Riding Dog Sled in the Iditarod Camp

How Summer Dog Sled Tours Help Us As An Iditarod KennelI jumped on the snow block that had formed outside the tiny gift shop. It cracked and crumbled satisfyingly and when I jumped off, the shallow imprints of my sneakers stared up at me. May no one forget that I was here. =)

A young man and a teenage-looking girl motioned the group over to a skinny, earthy trail that winded into nothingness. Through the trees I could spot a grey, bushy tail flicking up and down excitedly. We started on the path, filled with anticipation.

I turned the corner, and suddenly was slapped in the face by happy barking. I looked around and saw a huge clearing, surrounded by oaks, filled with dogs of all colors, sizes, shapes, and names. Some jumped off their little doghouses and strained against their ropes/chains, barking eagerly.

I listened to the symphony of dog barks as we settled into a modern-looking sled thing. I got the front. Yay!

Trainers began to drag dogs into harnesses, moving quickly, as the barking volume doubled and dogs kept yipping, screeching, wailing desperately, wishing to be picked.

A dog next to the sled strained on its chain and barked ferociously, running around, around, around, and around its doghouse. I read his nametag. Larry. I liked Larry. He had spirit.

I looked at the next dog, sitting quietly on top of her square doghouse, watching everything calmly with big black pools. She obviously didn’t want to be picked, or was old, or something.

The dogs were in the harnesses, jumping up and down, filled with energy as the rest of the dogs still yelped. The girl stepped onto the back of the sled and cried over the barks, “Mush!”

The dogs immediately began running, tongues flying, and the sled began to move. Surprisingly, the dogs that had been rejected quieted down, and it was silent, as if those poor dogs were admitting defeat. The sled moved a lot smoother than I had expected. We zoomed past oaks and green leaves, and suddenly there was a jerk, and then the sled stopped.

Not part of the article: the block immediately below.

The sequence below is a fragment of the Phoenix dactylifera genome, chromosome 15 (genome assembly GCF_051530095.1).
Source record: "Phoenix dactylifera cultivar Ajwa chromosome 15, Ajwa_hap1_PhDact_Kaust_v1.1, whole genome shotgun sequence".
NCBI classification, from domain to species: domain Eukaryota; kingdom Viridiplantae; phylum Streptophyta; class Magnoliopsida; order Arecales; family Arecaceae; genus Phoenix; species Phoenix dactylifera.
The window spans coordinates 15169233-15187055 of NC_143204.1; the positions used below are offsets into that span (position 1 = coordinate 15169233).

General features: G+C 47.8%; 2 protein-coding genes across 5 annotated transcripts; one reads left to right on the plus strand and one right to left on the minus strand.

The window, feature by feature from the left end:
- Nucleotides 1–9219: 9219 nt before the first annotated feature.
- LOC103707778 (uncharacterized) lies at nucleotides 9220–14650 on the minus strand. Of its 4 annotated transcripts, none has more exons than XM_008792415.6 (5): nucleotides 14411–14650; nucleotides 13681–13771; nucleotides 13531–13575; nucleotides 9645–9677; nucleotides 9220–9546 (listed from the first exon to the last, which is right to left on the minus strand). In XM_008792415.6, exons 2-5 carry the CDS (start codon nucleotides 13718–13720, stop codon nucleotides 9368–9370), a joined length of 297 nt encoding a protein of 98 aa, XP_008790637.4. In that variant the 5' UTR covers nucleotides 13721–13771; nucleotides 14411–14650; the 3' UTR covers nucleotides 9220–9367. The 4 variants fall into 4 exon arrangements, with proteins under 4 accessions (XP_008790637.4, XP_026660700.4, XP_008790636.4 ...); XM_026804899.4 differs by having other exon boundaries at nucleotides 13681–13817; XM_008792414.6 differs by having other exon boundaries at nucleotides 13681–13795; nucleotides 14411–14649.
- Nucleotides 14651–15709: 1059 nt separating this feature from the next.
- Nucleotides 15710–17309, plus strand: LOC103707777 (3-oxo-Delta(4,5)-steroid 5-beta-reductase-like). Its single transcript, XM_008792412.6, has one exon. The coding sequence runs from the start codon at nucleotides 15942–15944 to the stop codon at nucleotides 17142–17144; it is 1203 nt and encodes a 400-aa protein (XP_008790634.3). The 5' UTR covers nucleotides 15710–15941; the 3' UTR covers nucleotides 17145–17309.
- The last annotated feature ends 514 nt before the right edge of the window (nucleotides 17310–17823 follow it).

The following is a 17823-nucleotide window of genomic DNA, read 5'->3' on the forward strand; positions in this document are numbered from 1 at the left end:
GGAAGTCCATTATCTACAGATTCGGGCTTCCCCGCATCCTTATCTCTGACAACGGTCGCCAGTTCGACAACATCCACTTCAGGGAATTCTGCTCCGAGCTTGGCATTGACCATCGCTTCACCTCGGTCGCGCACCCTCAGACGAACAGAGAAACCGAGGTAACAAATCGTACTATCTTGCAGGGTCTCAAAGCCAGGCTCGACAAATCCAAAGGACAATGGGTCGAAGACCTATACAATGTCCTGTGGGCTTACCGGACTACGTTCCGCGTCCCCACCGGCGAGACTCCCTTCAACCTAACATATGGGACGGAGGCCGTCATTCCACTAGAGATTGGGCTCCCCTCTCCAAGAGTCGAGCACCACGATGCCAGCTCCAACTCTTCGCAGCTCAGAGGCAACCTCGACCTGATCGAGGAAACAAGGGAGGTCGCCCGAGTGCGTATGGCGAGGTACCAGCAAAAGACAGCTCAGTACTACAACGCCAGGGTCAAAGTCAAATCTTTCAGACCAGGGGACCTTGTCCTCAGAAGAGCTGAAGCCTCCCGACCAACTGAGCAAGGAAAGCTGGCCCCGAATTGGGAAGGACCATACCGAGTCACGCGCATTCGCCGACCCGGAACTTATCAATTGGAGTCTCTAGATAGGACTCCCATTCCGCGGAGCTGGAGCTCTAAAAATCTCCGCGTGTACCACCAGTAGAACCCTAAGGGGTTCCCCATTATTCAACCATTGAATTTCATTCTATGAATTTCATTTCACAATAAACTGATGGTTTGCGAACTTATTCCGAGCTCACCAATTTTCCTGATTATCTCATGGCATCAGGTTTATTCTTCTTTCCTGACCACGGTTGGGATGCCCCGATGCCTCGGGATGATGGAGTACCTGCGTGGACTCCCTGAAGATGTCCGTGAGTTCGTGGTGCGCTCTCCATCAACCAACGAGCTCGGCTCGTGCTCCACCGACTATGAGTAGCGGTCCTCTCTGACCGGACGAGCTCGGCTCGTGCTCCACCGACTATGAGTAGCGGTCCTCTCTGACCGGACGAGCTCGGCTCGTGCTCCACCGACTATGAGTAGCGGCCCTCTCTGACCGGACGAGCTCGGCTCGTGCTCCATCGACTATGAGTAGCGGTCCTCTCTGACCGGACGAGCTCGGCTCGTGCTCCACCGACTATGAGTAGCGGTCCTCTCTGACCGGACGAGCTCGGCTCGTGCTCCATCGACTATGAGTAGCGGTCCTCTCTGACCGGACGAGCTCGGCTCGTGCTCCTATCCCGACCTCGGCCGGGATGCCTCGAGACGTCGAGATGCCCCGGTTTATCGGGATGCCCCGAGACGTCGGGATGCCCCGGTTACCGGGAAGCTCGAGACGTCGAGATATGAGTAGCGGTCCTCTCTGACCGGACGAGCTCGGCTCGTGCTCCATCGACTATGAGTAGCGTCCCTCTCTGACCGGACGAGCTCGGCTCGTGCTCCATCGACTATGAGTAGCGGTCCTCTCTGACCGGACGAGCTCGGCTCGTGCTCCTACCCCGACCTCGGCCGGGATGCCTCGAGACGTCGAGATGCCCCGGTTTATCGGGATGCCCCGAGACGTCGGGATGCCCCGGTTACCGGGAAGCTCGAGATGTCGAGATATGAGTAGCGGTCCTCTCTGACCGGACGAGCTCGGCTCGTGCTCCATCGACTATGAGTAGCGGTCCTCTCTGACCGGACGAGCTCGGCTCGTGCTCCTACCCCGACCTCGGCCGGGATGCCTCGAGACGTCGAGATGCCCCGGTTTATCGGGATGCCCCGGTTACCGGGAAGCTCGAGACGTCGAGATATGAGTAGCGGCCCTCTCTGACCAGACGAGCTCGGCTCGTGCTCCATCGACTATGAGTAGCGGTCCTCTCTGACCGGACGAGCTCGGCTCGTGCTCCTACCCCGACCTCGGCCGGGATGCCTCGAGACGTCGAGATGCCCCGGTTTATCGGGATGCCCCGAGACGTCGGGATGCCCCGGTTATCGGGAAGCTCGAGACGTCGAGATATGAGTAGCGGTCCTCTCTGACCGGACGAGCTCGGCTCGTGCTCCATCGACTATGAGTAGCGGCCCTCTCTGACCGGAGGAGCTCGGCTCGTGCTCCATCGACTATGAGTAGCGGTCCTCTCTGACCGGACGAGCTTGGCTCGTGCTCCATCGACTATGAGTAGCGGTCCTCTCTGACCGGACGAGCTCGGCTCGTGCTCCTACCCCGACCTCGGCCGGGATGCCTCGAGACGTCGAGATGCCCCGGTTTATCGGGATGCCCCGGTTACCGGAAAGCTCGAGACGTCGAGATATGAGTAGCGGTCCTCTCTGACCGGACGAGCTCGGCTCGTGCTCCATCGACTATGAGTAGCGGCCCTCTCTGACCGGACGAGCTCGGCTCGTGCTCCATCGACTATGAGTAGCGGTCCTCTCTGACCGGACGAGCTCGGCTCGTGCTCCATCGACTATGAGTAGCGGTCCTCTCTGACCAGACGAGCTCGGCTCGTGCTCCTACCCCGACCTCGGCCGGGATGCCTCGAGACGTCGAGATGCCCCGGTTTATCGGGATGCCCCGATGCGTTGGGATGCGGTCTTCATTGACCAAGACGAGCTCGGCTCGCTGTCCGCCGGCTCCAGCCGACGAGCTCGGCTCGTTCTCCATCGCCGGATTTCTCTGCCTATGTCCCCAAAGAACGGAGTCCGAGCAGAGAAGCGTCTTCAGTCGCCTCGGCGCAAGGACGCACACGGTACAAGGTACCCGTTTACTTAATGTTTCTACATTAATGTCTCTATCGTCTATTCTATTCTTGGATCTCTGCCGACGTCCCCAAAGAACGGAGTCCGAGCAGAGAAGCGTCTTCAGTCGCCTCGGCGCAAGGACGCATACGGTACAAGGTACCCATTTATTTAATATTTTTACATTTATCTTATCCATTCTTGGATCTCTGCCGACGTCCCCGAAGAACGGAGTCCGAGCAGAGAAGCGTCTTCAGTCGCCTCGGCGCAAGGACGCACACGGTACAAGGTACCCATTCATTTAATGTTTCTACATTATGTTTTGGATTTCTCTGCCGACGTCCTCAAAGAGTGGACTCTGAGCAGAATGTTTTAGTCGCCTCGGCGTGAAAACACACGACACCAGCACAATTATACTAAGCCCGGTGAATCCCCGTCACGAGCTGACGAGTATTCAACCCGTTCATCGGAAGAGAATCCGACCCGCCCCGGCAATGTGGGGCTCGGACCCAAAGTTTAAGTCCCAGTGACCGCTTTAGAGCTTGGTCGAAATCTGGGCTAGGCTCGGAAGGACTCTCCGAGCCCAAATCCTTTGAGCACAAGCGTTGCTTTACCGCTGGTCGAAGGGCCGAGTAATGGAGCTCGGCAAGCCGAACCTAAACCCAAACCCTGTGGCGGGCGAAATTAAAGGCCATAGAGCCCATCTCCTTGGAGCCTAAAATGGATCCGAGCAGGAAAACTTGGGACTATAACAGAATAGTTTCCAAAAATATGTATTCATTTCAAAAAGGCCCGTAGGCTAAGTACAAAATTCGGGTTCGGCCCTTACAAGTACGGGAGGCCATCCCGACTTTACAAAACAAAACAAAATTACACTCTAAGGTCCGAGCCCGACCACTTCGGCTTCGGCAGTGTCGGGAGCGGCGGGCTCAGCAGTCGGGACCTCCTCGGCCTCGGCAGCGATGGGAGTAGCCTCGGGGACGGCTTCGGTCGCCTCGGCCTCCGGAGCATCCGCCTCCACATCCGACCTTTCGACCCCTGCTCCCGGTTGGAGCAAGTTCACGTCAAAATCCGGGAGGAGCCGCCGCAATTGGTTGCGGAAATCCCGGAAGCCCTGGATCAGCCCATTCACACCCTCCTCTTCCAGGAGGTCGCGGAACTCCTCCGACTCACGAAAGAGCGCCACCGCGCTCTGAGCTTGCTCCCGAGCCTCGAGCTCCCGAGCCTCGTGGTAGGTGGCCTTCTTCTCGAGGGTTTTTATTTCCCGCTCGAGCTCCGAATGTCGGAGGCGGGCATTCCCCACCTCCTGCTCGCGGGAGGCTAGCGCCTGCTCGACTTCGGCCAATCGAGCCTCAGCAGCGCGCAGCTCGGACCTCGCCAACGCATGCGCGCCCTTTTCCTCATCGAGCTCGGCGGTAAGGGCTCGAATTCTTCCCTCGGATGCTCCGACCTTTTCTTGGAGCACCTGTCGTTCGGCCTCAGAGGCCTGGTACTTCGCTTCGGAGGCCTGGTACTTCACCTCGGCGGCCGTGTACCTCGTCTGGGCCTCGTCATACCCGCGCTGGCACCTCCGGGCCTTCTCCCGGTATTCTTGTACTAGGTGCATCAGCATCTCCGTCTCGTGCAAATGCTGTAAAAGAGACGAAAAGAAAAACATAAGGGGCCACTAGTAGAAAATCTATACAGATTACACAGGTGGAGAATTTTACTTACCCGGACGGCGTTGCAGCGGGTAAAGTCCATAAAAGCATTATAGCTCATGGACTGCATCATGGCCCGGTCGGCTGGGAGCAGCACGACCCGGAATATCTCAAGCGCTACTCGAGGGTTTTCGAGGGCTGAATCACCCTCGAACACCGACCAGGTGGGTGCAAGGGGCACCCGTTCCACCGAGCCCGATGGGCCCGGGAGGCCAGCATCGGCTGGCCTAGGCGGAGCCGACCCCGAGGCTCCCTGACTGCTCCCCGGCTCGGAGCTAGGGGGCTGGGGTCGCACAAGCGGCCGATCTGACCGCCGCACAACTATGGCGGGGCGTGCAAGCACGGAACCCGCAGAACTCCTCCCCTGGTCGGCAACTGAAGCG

Two dogs next to each other had gotten into a fight, and it was a tangle of black and brown fur trying to rip each other apart. The girl grabbed one dog and unharnessed him, and brought him back to camp as I impatiently waited for the ride to start again.

The girl rushed back, panting, and cried, “Mush!” The dogs ran again, pulling us along, taking sharp curves and turns very smoothly. I had started to get bored of the green scenery when we broke out, fresh, into a long, wide river that ran alongside the path. Towering stone cliffs bordered the other side.

The dogs stopped at a command, panting in unison. The girl flipped a harness over a dog who had somehow gotten over it and was stuck together next the dog in the other harness, and let us enjoy the view.

Then it lurched forward again, back into green, then, it was over. So soon! The dogs had greeted us in the clearing with happy yelps and barks again, and I climbed out. It had been quite a nice experience.

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